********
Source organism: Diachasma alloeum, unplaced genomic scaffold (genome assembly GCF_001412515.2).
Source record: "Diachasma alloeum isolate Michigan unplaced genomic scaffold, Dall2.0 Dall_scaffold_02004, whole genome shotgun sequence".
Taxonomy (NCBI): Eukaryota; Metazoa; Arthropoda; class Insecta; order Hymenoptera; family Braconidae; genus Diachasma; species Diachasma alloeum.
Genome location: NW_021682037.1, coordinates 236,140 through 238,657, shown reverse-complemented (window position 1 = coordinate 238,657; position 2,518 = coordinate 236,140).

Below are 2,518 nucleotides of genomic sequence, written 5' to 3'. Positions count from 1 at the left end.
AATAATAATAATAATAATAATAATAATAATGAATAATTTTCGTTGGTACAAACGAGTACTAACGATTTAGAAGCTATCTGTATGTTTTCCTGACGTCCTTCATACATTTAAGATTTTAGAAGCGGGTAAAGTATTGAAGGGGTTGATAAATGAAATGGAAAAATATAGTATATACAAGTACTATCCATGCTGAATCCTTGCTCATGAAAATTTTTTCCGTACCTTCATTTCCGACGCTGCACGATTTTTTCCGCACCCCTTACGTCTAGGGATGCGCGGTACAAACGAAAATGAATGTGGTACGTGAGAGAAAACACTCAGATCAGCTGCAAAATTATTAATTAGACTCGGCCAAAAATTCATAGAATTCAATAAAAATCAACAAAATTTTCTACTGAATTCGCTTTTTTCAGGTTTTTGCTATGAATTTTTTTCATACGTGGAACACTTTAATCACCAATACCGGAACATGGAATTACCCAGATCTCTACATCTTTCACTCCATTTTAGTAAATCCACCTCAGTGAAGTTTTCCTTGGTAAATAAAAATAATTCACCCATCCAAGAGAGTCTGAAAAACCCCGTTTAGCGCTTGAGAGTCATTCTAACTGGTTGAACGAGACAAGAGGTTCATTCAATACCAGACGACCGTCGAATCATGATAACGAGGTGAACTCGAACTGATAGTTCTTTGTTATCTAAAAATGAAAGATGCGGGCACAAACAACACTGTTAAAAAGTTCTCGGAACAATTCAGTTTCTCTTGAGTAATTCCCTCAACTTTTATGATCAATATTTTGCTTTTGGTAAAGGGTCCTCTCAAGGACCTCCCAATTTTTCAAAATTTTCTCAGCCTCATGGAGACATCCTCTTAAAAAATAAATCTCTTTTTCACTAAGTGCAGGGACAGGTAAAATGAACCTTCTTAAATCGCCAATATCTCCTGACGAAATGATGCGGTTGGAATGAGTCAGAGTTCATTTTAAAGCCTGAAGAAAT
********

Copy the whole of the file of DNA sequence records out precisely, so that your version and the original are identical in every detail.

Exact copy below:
Source organism: Diachasma alloeum, unplaced genomic scaffold (genome assembly GCF_001412515.2).
Source record: "Diachasma alloeum isolate Michigan unplaced genomic scaffold, Dall2.0 Dall_scaffold_02004, whole genome shotgun sequence".
Taxonomy (NCBI): Eukaryota; Metazoa; Arthropoda; class Insecta; order Hymenoptera; family Braconidae; genus Diachasma; species Diachasma alloeum.
Genome location: NW_021682037.1, coordinates 236,140 through 238,657, shown reverse-complemented (window position 1 = coordinate 238,657; position 2,518 = coordinate 236,140).

Below are 2,518 nucleotides of genomic sequence, written 5' to 3'. Positions count from 1 at the left end.
AATAATAATAATAATAATAATAATAATAATGAATAATTTTCGTTGGTACAAACGAGTACTAACGATTTAGAAGCTATCTGTATGTTTTCCTGACGTCCTTCATACATTTAAGATTTTAGAAGCGGGTAAAGTATTGAAGGGGTTGATAAATGAAATGGAAAAATATAGTATATACAAGTACTATCCATGCTGAATCCTTGCTCATGAAAATTTTTTCCGTACCTTCATTTCCGACGCTGCACGATTTTTTCCGCACCCCTTACGTCTAGGGATGCGCGGTACAAACGAAAATGAATGTGGTACGTGAGAGAAAACACTCAGATCAGCTGCAAAATTATTAATTAGACTCGGCCAAAAATTCATAGAATTCAATAAAAATCAACAAAATTTTCTACTGAATTCGCTTTTTTCAGGTTTTTGCTATGAATTTTTTTCATACGTGGAACACTTTAATCACCAATACCGGAACATGGAATTACCCAGATCTCTACATCTTTCACTCCATTTTAGTAAATCCACCTCAGTGAAGTTTTCCTTGGTAAATAAAAATAATTCACCCATCCAAGAGAGTCTGAAAAACCCCGTTTAGCGCTTGAGAGTCATTCTAACTGGTTGAACGAGACAAGAGGTTCATTCAATACCAGACGACCGTCGAATCATGATAACGAGGTGAACTCGAACTGATAGTTCTTTGTTATCTAAAAATGAAAGATGCGGGCACAAACAACACTGTTAAAAAGTTCTCGGAACAATTCAGTTTCTCTTGAGTAATTCCCTCAACTTTTATGATCAATATTTTGCTTTTGGTAAAGGGTCCTCTCAAGGACCTCCCAATTTTTCAAAATTTTCTCAGCCTCATGGAGACATCCTCTTAAAAAATAAATCTCTTTTTCACTAAGTGCAGGGACAGGTAAAATGAACCTTCTTAAATCGCCAATATCTCCTGACGAAATGATGCGGTTGGAATGAGTCAGAGTTCATTTTAAAGCCTGAAGAAAT